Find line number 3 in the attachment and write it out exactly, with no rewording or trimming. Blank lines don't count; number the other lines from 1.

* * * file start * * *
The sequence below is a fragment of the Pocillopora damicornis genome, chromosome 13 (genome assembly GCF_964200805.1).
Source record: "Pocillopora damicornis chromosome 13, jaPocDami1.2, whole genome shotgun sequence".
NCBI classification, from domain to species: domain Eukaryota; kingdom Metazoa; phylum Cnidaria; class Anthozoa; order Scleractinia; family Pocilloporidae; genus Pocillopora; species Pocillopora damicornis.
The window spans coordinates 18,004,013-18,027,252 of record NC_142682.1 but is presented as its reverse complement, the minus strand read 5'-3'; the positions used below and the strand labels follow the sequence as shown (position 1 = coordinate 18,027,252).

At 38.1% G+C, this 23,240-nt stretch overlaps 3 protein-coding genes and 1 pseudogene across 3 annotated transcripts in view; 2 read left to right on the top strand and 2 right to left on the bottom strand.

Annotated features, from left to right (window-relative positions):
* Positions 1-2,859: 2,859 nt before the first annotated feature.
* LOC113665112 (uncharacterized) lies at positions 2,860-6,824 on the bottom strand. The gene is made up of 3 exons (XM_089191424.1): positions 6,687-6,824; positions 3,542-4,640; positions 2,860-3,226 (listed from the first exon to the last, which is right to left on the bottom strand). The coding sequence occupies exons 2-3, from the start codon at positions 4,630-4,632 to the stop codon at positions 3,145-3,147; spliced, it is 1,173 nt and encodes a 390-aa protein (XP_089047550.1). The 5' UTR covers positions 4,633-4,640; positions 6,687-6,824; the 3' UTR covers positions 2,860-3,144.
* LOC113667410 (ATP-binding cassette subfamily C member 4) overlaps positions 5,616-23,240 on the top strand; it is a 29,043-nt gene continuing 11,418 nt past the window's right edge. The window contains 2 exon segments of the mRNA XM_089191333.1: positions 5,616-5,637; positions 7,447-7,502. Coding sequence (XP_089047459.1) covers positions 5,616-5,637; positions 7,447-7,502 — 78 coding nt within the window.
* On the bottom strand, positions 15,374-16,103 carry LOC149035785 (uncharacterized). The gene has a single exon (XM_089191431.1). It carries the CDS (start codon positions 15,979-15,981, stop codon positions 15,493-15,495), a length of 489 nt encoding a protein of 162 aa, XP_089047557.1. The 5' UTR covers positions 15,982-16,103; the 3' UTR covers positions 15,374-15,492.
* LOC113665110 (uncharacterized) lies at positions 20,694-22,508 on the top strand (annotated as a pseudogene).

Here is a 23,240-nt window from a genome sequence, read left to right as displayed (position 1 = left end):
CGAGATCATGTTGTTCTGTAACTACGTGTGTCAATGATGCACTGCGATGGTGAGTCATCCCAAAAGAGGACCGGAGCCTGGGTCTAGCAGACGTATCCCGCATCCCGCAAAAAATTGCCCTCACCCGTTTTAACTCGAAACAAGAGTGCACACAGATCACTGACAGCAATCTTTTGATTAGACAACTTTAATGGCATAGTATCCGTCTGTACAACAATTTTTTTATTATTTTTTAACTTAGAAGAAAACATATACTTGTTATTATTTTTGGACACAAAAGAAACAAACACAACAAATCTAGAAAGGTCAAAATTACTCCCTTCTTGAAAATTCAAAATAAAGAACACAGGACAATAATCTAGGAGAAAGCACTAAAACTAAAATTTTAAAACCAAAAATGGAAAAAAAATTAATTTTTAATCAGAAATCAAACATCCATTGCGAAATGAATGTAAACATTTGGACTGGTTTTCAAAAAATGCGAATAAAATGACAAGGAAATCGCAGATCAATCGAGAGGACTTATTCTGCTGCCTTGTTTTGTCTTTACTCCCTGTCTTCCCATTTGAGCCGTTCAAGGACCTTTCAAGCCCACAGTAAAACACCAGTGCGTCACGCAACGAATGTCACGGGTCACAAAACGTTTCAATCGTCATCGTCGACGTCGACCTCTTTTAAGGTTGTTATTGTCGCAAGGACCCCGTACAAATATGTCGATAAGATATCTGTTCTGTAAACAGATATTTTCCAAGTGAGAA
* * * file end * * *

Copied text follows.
NCBI classification, from domain to species: domain Eukaryota; kingdom Metazoa; phylum Cnidaria; class Anthozoa; order Scleractinia; family Pocilloporidae; genus Pocillopora; species Pocillopora damicornis.